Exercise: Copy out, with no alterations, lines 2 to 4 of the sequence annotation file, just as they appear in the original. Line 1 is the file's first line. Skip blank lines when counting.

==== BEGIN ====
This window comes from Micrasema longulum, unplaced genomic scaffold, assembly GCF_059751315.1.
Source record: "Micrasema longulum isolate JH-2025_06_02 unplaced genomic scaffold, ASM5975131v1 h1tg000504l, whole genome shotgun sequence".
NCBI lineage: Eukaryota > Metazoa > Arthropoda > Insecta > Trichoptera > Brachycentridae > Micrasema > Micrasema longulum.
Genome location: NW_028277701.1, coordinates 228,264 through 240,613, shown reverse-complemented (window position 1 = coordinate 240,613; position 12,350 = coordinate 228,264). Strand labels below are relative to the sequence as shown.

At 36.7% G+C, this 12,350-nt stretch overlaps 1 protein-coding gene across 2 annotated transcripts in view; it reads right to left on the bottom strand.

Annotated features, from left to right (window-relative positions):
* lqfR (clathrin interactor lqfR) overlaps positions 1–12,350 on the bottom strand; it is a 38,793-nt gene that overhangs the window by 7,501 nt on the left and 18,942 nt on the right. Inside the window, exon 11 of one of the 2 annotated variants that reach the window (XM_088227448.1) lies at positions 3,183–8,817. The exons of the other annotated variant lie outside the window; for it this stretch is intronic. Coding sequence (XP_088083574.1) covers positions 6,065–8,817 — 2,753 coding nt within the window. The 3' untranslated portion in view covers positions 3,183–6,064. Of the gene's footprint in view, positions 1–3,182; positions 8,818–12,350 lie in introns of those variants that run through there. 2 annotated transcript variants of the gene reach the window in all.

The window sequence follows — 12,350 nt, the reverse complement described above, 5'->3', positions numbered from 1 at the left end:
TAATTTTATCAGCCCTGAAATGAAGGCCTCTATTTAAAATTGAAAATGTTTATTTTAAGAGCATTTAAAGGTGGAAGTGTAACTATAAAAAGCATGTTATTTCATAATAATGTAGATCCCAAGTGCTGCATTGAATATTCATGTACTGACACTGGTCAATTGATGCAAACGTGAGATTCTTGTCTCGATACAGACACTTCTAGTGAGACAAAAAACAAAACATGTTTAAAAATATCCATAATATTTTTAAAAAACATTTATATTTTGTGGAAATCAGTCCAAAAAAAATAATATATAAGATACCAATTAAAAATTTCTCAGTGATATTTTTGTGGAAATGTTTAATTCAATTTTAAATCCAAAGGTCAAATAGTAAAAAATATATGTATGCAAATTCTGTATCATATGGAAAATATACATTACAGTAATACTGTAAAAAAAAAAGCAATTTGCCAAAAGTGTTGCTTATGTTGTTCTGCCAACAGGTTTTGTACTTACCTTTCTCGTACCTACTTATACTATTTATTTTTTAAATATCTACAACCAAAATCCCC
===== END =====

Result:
Source record: "Micrasema longulum isolate JH-2025_06_02 unplaced genomic scaffold, ASM5975131v1 h1tg000504l, whole genome shotgun sequence".
NCBI lineage: Eukaryota > Metazoa > Arthropoda > Insecta > Trichoptera > Brachycentridae > Micrasema > Micrasema longulum.
Genome location: NW_028277701.1, coordinates 228,264 through 240,613, shown reverse-complemented (window position 1 = coordinate 240,613; position 12,350 = coordinate 228,264). Strand labels below are relative to the sequence as shown.